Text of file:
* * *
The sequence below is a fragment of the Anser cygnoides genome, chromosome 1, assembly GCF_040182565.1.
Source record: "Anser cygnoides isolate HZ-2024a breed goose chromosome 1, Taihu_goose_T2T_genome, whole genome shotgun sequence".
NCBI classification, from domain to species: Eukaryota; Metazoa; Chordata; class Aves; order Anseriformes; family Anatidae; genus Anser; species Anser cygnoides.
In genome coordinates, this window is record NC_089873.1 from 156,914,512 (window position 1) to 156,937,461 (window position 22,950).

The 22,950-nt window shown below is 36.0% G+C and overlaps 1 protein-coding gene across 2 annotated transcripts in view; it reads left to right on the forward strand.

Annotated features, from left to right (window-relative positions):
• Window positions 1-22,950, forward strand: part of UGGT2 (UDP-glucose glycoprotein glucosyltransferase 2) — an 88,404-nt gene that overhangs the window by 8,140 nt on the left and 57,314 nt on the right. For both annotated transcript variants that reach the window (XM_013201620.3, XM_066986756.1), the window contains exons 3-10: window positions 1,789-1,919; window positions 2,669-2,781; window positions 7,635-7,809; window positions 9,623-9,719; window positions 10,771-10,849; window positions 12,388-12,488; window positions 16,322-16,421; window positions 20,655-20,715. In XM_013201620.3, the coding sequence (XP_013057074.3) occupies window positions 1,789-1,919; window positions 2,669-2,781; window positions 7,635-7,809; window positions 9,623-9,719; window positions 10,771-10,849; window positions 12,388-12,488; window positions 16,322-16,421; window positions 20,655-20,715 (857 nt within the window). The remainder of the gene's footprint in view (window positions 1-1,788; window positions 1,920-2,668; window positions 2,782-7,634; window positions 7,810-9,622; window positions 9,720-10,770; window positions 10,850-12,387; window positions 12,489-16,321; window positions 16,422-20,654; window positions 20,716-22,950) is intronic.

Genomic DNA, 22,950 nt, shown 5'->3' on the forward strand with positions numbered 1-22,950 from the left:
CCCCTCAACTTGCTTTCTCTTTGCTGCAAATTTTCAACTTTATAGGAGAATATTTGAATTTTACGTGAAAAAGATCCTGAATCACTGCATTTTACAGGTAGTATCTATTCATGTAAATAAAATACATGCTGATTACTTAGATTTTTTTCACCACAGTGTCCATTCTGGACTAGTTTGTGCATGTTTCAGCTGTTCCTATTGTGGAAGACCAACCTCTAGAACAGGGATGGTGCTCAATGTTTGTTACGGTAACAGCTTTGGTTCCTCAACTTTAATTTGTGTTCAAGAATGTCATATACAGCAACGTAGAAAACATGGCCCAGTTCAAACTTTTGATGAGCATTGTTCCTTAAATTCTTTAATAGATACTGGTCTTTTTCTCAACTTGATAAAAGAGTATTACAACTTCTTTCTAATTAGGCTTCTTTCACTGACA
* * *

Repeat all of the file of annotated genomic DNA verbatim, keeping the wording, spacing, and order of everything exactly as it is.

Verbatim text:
The sequence below is a fragment of the Anser cygnoides genome, chromosome 1, assembly GCF_040182565.1.
Source record: "Anser cygnoides isolate HZ-2024a breed goose chromosome 1, Taihu_goose_T2T_genome, whole genome shotgun sequence".
NCBI classification, from domain to species: Eukaryota; Metazoa; Chordata; class Aves; order Anseriformes; family Anatidae; genus Anser; species Anser cygnoides.
In genome coordinates, this window is record NC_089873.1 from 156,914,512 (window position 1) to 156,937,461 (window position 22,950).

The 22,950-nt window shown below is 36.0% G+C and overlaps 1 protein-coding gene across 2 annotated transcripts in view; it reads left to right on the forward strand.

Annotated features, from left to right (window-relative positions):
• Window positions 1-22,950, forward strand: part of UGGT2 (UDP-glucose glycoprotein glucosyltransferase 2) — an 88,404-nt gene that overhangs the window by 8,140 nt on the left and 57,314 nt on the right. For both annotated transcript variants that reach the window (XM_013201620.3, XM_066986756.1), the window contains exons 3-10: window positions 1,789-1,919; window positions 2,669-2,781; window positions 7,635-7,809; window positions 9,623-9,719; window positions 10,771-10,849; window positions 12,388-12,488; window positions 16,322-16,421; window positions 20,655-20,715. In XM_013201620.3, the coding sequence (XP_013057074.3) occupies window positions 1,789-1,919; window positions 2,669-2,781; window positions 7,635-7,809; window positions 9,623-9,719; window positions 10,771-10,849; window positions 12,388-12,488; window positions 16,322-16,421; window positions 20,655-20,715 (857 nt within the window). The remainder of the gene's footprint in view (window positions 1-1,788; window positions 1,920-2,668; window positions 2,782-7,634; window positions 7,810-9,622; window positions 9,720-10,770; window positions 10,850-12,387; window positions 12,489-16,321; window positions 16,422-20,654; window positions 20,716-22,950) is intronic.

Genomic DNA, 22,950 nt, shown 5'->3' on the forward strand with positions numbered 1-22,950 from the left:
CCCCTCAACTTGCTTTCTCTTTGCTGCAAATTTTCAACTTTATAGGAGAATATTTGAATTTTACGTGAAAAAGATCCTGAATCACTGCATTTTACAGGTAGTATCTATTCATGTAAATAAAATACATGCTGATTACTTAGATTTTTTTCACCACAGTGTCCATTCTGGACTAGTTTGTGCATGTTTCAGCTGTTCCTATTGTGGAAGACCAACCTCTAGAACAGGGATGGTGCTCAATGTTTGTTACGGTAACAGCTTTGGTTCCTCAACTTTAATTTGTGTTCAAGAATGTCATATACAGCAACGTAGAAAACATGGCCCAGTTCAAACTTTTGATGAGCATTGTTCCTTAAATTCTTTAATAGATACTGGTCTTTTTCTCAACTTGATAAAAGAGTATTACAACTTCTTTCTAATTAGGCTTCTTTCACTGACA